“To di­vert the world’s at­ten­tion from its bru­tal­i­ties; In­dia fre­quently vi­o­lates the cease­fire along the Line of Con­trol in Kash­mir. De­spite over 600 vi­o­la­tions since Jan­uary this year Pak­istan has acted with re­straint. “But if In­dia does ven­ture across the LoC, or acts upon its doc­trine of ‘lim­ited’ war against Pak­istan, it will evoke a strong and match­ing re­sponse,” he added.

He cau­tioned that the in­ter­na­tional com­mu­nity must act de­ci­sively to pre­vent the sit­u­a­tion from a dan­ger­ous es­ca­la­tion.

“If it would not have made any dif­fer­ence, then why would In­dia give such a sting­ing re­ply to the PM speech,” said a For­eign Of­fice of­fi­cial, when asked if Ab­basi’s at­tempt to raise the Kash­mir dis­pute could make any dif­fer­ence.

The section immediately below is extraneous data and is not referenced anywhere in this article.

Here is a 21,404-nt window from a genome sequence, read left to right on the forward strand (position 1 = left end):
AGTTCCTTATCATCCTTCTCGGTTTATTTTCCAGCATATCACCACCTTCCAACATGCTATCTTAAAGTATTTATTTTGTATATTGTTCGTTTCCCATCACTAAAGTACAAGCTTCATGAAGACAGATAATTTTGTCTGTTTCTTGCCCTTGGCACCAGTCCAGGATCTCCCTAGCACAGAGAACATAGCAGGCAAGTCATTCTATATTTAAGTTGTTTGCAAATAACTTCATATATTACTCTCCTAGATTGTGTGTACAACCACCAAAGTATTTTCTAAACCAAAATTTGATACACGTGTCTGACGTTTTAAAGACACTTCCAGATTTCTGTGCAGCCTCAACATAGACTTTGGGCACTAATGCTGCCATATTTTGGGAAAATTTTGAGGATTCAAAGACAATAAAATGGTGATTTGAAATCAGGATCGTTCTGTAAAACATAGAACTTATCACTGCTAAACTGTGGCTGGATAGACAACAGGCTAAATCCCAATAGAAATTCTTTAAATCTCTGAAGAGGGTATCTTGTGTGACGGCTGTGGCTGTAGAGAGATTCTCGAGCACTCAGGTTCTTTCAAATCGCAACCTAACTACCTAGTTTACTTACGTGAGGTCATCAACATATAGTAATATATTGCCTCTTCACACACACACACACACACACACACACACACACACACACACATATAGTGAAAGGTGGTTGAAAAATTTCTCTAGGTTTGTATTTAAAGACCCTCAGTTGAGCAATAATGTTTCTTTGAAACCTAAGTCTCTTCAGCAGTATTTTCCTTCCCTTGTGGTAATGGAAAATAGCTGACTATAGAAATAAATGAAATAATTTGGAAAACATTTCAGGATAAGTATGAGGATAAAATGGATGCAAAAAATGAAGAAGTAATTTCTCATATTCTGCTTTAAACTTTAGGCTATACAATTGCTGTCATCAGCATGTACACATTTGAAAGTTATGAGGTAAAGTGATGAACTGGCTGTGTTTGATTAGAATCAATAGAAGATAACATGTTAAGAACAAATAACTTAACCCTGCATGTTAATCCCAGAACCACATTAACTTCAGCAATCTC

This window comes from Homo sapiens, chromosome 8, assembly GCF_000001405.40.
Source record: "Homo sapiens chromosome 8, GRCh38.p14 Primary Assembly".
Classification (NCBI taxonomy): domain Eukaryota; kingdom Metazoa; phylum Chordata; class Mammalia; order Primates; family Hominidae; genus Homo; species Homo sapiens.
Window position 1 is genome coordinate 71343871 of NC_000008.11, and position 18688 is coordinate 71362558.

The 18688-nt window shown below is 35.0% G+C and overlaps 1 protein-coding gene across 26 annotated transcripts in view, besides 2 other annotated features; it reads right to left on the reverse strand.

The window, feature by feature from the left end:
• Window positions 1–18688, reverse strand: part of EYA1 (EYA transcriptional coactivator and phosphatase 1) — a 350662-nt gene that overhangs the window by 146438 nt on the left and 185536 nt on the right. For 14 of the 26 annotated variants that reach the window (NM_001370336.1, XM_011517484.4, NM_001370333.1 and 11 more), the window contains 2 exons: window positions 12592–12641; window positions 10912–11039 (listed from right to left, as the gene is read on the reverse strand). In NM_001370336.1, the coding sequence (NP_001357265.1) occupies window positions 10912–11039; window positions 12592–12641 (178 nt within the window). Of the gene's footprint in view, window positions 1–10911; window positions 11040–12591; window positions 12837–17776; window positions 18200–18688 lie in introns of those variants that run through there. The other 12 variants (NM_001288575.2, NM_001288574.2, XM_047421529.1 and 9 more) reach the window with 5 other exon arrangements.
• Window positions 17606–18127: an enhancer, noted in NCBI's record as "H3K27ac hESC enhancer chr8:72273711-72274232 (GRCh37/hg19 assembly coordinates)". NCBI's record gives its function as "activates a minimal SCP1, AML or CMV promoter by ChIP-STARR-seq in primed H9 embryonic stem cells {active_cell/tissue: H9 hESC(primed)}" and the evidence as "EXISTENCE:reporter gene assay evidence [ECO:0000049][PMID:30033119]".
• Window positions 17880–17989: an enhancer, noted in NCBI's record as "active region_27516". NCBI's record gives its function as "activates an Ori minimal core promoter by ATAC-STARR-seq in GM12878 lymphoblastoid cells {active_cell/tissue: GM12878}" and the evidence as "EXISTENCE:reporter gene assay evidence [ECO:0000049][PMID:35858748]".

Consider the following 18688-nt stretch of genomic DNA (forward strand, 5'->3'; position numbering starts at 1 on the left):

For­mer am­bas­sador Qazi en­dorsed the view. The in­ter­na­tional com­mu­nity, par­tic­u­larly the West, was aware of the sit­u­a­tion in Kash­mir. They may not be crit­i­ciz­ing In­dia pub­licly be­cause of ‘po­lit­i­cal ex­pe­di­ency’ but pri­vately they must have been con­fronting New Delhi, he added.

An­a­lysts and for­mer diplo­mats also ap­plauded Ab­basi for putting up a strong de­fense of Pak­istan’s achieve­ments in the fight against ter­ror­ism and at the same time re­mind­ing the world that it could not be made ‘scape­goat’ for the fail­ures in Afghanistan.

How­ever, they be­lieve a mere speech at the UN Gen­eral Assem­bly can­not make a huge dif­fer­ence as there still ex­ists a huge gap be­tween what Pak­istan says and how the world, par­tic­u­larly the West, per­ceives us.

Paulomi Tri­pathi, Per­ma­nent Mis­sion of In­dia to UN re­ply to Pak­istan at UNGA with real pic­ture of Pak-spon­sored ter­ror­ism in J&K, dur­ing the 72nd United Na­tions Gen­eral Assem­bly (UNGA) in New York

Maleeha Lodhi, Pak­istan’s rep­re­sen­ta­tive to the UN, shows an im­age of Gazan girl Rawya abu Joma’a claim­ing she is a Kashmiri vic­tim of In­dian vi­o­lence